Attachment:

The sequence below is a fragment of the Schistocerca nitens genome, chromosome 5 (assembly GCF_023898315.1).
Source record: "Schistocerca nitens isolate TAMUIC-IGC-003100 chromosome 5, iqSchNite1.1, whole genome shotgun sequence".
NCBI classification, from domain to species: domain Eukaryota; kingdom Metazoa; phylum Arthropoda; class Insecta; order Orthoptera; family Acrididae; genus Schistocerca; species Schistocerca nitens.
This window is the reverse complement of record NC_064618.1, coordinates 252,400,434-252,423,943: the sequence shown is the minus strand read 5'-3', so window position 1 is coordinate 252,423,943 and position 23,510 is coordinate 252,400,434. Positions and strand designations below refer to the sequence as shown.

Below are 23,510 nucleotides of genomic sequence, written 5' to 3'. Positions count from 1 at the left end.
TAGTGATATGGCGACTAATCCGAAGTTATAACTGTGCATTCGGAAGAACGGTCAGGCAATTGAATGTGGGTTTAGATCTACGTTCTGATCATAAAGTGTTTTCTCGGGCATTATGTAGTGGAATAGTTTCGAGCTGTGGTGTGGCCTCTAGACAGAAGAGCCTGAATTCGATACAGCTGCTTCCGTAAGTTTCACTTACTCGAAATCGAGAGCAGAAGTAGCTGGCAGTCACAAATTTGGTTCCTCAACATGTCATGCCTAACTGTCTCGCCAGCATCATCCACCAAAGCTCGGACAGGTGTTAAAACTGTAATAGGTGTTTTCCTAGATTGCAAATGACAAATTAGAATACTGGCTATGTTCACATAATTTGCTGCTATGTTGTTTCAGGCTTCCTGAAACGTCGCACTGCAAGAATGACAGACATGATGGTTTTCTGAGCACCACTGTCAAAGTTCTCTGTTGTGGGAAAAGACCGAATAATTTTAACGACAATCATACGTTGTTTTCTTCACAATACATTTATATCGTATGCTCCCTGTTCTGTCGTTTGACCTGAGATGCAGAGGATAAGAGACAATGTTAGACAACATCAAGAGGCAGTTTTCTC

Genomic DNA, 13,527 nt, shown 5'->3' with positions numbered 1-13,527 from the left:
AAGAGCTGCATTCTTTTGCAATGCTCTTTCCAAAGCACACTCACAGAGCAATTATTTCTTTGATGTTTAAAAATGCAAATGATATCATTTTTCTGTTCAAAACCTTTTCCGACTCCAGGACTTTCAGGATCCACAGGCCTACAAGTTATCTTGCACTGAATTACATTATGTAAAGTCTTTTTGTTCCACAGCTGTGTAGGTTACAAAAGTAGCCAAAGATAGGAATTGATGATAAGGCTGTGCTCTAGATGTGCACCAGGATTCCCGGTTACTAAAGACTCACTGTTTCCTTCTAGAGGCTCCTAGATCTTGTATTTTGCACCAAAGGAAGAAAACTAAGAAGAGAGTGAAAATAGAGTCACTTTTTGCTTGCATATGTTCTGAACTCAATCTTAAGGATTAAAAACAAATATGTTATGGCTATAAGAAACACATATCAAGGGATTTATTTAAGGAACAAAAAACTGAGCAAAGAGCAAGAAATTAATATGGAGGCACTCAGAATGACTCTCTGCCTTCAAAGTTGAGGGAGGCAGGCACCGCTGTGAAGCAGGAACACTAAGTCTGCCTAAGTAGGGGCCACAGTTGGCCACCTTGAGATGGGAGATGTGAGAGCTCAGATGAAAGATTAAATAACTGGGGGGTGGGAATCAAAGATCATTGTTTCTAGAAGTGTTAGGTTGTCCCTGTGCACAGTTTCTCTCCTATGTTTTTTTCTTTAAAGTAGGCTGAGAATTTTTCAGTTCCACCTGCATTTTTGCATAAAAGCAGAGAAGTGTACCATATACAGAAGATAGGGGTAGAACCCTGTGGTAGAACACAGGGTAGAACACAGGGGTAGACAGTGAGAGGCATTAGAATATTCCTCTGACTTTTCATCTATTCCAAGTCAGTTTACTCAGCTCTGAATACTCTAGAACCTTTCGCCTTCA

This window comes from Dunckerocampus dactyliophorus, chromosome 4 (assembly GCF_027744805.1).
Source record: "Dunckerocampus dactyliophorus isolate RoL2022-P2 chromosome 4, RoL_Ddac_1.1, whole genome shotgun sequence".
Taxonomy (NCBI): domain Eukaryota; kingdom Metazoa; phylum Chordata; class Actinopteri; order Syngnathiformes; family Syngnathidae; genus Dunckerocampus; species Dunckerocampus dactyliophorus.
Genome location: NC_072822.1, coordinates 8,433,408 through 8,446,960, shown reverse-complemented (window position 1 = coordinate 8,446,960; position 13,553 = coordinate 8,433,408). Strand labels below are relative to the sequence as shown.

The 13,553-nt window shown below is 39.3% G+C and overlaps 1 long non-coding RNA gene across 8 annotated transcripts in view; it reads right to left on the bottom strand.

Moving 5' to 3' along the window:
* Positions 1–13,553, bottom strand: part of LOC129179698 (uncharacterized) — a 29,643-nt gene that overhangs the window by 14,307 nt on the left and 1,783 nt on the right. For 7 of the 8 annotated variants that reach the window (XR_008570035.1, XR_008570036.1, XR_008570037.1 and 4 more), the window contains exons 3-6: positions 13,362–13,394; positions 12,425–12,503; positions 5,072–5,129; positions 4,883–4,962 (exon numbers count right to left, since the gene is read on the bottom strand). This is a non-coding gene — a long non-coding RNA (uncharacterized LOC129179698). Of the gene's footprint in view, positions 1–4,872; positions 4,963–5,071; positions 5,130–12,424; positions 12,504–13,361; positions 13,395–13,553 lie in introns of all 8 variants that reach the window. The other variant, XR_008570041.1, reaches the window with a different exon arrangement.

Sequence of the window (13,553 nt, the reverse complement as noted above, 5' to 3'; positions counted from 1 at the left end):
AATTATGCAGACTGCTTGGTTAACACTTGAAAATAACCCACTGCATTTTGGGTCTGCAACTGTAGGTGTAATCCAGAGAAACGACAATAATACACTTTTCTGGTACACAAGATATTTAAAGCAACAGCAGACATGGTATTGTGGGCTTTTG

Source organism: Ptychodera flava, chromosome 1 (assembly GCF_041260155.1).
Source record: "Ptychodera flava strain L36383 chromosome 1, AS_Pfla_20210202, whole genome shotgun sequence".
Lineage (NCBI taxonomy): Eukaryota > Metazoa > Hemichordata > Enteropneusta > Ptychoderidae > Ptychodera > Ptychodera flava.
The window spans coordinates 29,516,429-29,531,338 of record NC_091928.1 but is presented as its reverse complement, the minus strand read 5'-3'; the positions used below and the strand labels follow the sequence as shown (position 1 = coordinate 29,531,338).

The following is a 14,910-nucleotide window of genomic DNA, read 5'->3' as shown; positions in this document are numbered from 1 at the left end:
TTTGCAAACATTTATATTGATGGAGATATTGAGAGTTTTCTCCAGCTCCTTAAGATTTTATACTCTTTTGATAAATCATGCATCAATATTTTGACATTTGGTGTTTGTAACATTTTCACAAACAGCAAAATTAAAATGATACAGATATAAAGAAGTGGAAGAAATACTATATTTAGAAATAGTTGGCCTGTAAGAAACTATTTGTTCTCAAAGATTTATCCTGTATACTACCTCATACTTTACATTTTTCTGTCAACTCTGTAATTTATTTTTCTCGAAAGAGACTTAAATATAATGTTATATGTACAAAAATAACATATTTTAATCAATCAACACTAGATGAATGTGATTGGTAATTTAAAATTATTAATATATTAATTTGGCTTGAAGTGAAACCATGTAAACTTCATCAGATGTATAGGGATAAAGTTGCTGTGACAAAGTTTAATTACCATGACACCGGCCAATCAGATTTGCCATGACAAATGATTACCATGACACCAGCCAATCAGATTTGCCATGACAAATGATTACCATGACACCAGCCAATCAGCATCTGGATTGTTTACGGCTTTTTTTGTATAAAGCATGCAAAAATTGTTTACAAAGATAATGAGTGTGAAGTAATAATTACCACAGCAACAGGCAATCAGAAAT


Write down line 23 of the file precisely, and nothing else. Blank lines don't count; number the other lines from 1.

TTTGCAAACATTTATATTGATGGAGATATTGAGAGTTTTCTCCAGCTCCTTAAGATTTTATACTCTTTTGATAAATCATGCATCAATATTTTGACATTTGGTGTTTGTAACATTTTCACAAACAGCAAAATTAAAATGATACAGATATAAAGAAGTGGAAGAAATACTATATTTAGAAATAGTTGGCCTGTAAGAAACTATTTGTTCTCAAAGATTTATCCTGTATACTACCTCATACTTTACATTTTTCTGTCAACTCTGTAATTTATTTTTCTCGAAAGAGACTTAAATATAATGTTATATGTACAAAAATAACATATTTTAATCAATCAACACTAGATGAATGTGATTGGTAATTTAAAATTATTAATATATTAATTTGGCTTGAAGTGAAACCATGTAAACTTCATCAGATGTATAGGGATAAAGTTGCTGTGACAAAGTTTAATTACCATGACACCGGCCAATCAGATTTGCCATGACAAATGATTACCATGACACCAGCCAATCAGATTTGCCATGACAAATGATTACCATGACACCAGCCAATCAGCATCTGGATTGTTTACGGCTTTTTTTGTATAAAGCATGCAAAAATTGTTTACAAAGATAATGAGTGTGAAGTAATAATTACCACAGCAACAGGCAATCAGAAAT